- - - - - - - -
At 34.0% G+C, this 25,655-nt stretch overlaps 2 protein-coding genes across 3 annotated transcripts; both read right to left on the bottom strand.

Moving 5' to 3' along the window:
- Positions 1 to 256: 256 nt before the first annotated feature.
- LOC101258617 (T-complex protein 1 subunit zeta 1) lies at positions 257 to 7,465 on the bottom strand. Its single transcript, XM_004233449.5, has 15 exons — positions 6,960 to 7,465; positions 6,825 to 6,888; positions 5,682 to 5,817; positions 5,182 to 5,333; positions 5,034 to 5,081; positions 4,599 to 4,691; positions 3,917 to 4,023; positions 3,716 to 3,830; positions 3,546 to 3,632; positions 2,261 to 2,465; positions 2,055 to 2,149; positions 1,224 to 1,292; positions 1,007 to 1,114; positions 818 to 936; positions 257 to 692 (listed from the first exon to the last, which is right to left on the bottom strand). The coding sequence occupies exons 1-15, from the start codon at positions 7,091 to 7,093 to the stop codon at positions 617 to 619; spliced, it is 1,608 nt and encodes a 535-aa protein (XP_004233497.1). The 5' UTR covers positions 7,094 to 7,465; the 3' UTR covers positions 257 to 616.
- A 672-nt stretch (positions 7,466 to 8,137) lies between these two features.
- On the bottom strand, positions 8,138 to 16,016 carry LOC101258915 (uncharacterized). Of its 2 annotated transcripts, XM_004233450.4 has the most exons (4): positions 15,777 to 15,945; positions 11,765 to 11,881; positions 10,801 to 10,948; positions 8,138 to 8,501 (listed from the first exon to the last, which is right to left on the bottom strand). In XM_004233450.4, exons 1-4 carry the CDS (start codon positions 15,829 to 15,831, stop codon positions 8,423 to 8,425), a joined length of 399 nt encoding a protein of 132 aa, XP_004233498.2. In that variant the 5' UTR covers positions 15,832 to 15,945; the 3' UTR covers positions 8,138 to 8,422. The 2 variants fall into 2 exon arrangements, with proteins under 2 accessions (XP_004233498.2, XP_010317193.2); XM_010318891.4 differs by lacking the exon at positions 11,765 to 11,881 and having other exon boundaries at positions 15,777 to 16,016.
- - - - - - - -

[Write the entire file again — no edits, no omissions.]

At 34.0% G+C, this 25,655-nt stretch overlaps 2 protein-coding genes across 3 annotated transcripts; both read right to left on the bottom strand.

Moving 5' to 3' along the window:
- Positions 1 to 256: 256 nt before the first annotated feature.
- LOC101258617 (T-complex protein 1 subunit zeta 1) lies at positions 257 to 7,465 on the bottom strand. Its single transcript, XM_004233449.5, has 15 exons — positions 6,960 to 7,465; positions 6,825 to 6,888; positions 5,682 to 5,817; positions 5,182 to 5,333; positions 5,034 to 5,081; positions 4,599 to 4,691; positions 3,917 to 4,023; positions 3,716 to 3,830; positions 3,546 to 3,632; positions 2,261 to 2,465; positions 2,055 to 2,149; positions 1,224 to 1,292; positions 1,007 to 1,114; positions 818 to 936; positions 257 to 692 (listed from the first exon to the last, which is right to left on the bottom strand). The coding sequence occupies exons 1-15, from the start codon at positions 7,091 to 7,093 to the stop codon at positions 617 to 619; spliced, it is 1,608 nt and encodes a 535-aa protein (XP_004233497.1). The 5' UTR covers positions 7,094 to 7,465; the 3' UTR covers positions 257 to 616.
- A 672-nt stretch (positions 7,466 to 8,137) lies between these two features.
- On the bottom strand, positions 8,138 to 16,016 carry LOC101258915 (uncharacterized). Of its 2 annotated transcripts, XM_004233450.4 has the most exons (4): positions 15,777 to 15,945; positions 11,765 to 11,881; positions 10,801 to 10,948; positions 8,138 to 8,501 (listed from the first exon to the last, which is right to left on the bottom strand). In XM_004233450.4, exons 1-4 carry the CDS (start codon positions 15,829 to 15,831, stop codon positions 8,423 to 8,425), a joined length of 399 nt encoding a protein of 132 aa, XP_004233498.2. In that variant the 5' UTR covers positions 15,832 to 15,945; the 3' UTR covers positions 8,138 to 8,422. The 2 variants fall into 2 exon arrangements, with proteins under 2 accessions (XP_004233498.2, XP_010317193.2); XM_010318891.4 differs by lacking the exon at positions 11,765 to 11,881 and having other exon boundaries at positions 15,777 to 16,016.